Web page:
The cake is vanilla pound cake made with all organic ingredients as well as free range eggs. The filling is swiss meringue buttercream icing. I used Satin Ice Fondant for the outside as well as gum paste and numerous different edible food colors. (Please see all my cakes here.)

S Town

This podcast changed my life. It was beautiful, tragic, heartbreaking and life-changing. If you haven’t started it, you should. But be warned: you can’t ever unlisten. Made many guttural sounds while out running. Tears streaming down my face. Heartbreaking and wonderful.

Praise the Lorde

I can’t dance to save my life. I mean, I can dance. I dance just fine. My body moves in relation to however my mind feels. Sometimes, I find a beat. But most of the time I just flail around a lot. I used to not dance. I used to be embarrassed to dance. I was once told I had no rhythm and while that may be true as far as what a dance instructor desires, I could still dance. I just chose not to for too long.

I’m 43 now and I have three kids, two of them will dance with wild abandon. The oldest one is entering a stage in life where kids are being kids and they’re starting to tease one another and that sucks, but I think he’ll make it out on the other side still dancing.

Here’s the deal: even if you’re not Beyonce good, even if you’re not Lady Gaga good, dancing feels and looks fantastic. Dancing is like laughter. I think we need to do it. I think we need to seek it out. I believe dancing could save people.

Hell, even animals dance.

Anyway, I love Lorde. No, I did not misspell the other name for Jesus. I love the singer Lorde. I have for years and years. Her music is top on all of my running set lists. I put her on during our parties. I listen to her on road trips. I sing along to her on the top of my lungs in a minivan with three kids in tow while they roll their eyes. I have become that mom.

Lorde brings me a great deal of joy. I find her music to be layered and difficult and perfect and imperfect and offbeat and on-beat and danceable and nearly edible. Like, if my ears had mouths, I would eat her beats. I think she is a wonderful singer, one of the most talented artists alive today. The fact that she’s 20-years-old is downright mind-blowing. At 20, I was working at a video store. My biggest claim to fame was having the best “Employee Pick” movie shelf.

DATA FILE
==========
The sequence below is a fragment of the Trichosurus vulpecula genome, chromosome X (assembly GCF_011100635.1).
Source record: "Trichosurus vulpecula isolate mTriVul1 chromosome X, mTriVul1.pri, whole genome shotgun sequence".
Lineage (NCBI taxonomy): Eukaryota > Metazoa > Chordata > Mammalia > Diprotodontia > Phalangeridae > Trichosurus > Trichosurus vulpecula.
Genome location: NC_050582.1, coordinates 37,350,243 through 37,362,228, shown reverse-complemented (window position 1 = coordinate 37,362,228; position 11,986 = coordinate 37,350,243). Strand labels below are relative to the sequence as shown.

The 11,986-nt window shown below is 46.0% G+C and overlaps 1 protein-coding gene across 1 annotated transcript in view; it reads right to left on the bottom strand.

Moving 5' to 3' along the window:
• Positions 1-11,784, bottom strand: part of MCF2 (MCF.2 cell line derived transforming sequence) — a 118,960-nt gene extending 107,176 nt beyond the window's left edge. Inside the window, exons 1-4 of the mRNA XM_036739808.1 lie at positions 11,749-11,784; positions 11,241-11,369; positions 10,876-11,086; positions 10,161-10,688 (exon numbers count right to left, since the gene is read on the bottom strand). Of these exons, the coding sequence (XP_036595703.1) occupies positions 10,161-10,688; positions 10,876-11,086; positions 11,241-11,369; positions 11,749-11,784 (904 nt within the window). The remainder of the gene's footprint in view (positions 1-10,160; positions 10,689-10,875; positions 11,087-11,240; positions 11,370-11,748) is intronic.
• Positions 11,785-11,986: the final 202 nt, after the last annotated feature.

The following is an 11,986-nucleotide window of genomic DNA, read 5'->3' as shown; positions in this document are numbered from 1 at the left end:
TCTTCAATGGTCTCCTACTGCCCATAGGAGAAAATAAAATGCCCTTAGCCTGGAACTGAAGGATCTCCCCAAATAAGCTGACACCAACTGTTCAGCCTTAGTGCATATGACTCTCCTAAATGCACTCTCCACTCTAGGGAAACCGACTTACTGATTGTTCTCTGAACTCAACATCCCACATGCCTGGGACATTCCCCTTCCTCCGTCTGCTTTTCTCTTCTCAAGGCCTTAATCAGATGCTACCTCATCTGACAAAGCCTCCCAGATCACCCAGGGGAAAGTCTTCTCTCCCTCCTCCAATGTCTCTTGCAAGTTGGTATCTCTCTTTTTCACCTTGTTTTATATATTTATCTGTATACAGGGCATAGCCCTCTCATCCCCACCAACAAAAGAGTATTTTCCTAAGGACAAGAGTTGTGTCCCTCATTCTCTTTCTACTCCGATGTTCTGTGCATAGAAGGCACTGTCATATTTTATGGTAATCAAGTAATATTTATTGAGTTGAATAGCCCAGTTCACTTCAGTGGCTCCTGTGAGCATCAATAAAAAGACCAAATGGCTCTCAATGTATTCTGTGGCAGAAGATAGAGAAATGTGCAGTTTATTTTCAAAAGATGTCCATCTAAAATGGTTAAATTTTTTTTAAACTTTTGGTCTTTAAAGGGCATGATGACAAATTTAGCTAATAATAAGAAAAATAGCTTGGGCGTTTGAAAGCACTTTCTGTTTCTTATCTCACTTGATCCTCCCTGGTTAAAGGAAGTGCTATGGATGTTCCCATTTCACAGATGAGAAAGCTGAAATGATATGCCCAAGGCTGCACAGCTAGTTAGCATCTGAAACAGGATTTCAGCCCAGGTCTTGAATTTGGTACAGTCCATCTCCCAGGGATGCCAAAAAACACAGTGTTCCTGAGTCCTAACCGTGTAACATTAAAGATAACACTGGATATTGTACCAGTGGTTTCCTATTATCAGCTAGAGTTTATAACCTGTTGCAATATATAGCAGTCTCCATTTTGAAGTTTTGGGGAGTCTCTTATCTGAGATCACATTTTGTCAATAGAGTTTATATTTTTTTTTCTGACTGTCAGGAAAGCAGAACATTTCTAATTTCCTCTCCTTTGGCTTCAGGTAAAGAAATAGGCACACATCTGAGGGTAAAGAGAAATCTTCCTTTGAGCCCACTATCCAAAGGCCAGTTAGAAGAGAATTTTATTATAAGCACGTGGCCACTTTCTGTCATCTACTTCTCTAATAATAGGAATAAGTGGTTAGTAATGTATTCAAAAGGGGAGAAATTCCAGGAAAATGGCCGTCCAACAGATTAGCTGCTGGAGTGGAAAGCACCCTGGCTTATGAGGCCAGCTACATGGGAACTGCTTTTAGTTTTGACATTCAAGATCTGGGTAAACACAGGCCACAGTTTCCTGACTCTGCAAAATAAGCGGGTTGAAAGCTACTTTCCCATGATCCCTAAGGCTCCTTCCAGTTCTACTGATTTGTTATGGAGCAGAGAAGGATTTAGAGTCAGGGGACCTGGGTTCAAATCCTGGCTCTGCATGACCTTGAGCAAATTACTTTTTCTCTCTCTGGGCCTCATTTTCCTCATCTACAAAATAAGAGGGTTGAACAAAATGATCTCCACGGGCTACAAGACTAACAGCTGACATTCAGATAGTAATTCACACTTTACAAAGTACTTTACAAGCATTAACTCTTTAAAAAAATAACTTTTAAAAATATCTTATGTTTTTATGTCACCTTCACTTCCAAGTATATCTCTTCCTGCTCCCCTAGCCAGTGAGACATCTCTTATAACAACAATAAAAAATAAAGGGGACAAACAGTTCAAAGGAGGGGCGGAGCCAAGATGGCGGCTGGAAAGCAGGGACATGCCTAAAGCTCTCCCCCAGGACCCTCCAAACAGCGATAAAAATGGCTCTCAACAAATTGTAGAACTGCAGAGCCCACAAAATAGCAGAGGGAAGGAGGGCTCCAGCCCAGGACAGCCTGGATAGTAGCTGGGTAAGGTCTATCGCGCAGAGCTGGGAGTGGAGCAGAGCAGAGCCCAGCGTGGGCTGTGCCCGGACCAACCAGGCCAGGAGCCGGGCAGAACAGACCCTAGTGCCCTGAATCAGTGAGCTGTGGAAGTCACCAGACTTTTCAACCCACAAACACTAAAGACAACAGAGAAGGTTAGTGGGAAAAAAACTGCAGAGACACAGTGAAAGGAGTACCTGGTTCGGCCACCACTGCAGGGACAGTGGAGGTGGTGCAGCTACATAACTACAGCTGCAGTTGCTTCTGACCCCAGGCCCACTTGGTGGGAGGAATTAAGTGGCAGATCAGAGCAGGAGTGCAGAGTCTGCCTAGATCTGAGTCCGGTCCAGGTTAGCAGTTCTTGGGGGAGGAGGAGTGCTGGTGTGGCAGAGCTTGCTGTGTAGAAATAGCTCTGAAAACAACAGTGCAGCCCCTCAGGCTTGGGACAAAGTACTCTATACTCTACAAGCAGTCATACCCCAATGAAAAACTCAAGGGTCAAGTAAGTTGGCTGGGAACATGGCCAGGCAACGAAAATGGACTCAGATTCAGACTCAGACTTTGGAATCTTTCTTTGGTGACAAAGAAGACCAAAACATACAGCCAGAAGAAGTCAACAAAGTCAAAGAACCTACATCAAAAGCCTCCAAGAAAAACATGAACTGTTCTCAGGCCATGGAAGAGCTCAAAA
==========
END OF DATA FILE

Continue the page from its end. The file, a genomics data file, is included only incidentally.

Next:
Guys, this post isn’t going to be pretty. Forgive me in advance for all the swear words, because I think there are going to be a lot of them.

I wrote this pissed off.

This is about Lorde’s dancing on Saturday Night Live and how the Internet backlash she received was downright stupid offensive. People made fun of her, saying she doesn’t know how to dance. They suggested she hire someone to teach her. Some people ridiculed this amazingly talented artist, a person who emits more creativity in a single fart than most of us create over an entire year.

I watched her dance. I found it refreshing—normal, beautiful. I found it real. I found it powerful.

My husband put it well, “I don’t understand the big deal. It just looks like a person dancing.”

Lorde’s dancing was inspirational. She made me want to get up and dance. She set an example for every little girl and boy: you don’t need a team of choreographers in order to dance. You just have to fucking want to dance.

Lorde is an inspiration. Again.

So: fuck the haters who made fun of this female artist for the way she danced on SNL. Had she been some indierock guy, you damn well know everyone would have suggested how “cute” and “trendy” and “adorable” his dancing was; how the dancing was unlike all the rest.

But she’s female and for some reason she is held to some stupid standard, some bullshit norm created by a bunch of fucking insecure douchebags.

Who decided what dancing is supposed to look like? People don’t ridicule the sound of laughter. Why would anyone make fun of another person for dancing? What the fuck is wrong with people?

One of my biggest regrets in life, and something I am trying desperately to teach my children to avoid, is that I spent far too much time comparing myself to others and feeling insecure about it. I was afraid to be different. I was afraid to do something new. I was simply afraid. That changed over time. Once I hit college I started to get it. I started to find myself a bit more. But I do wonder: had I realized this sooner, who would I be today?

I do know this much: I definitely would have danced more.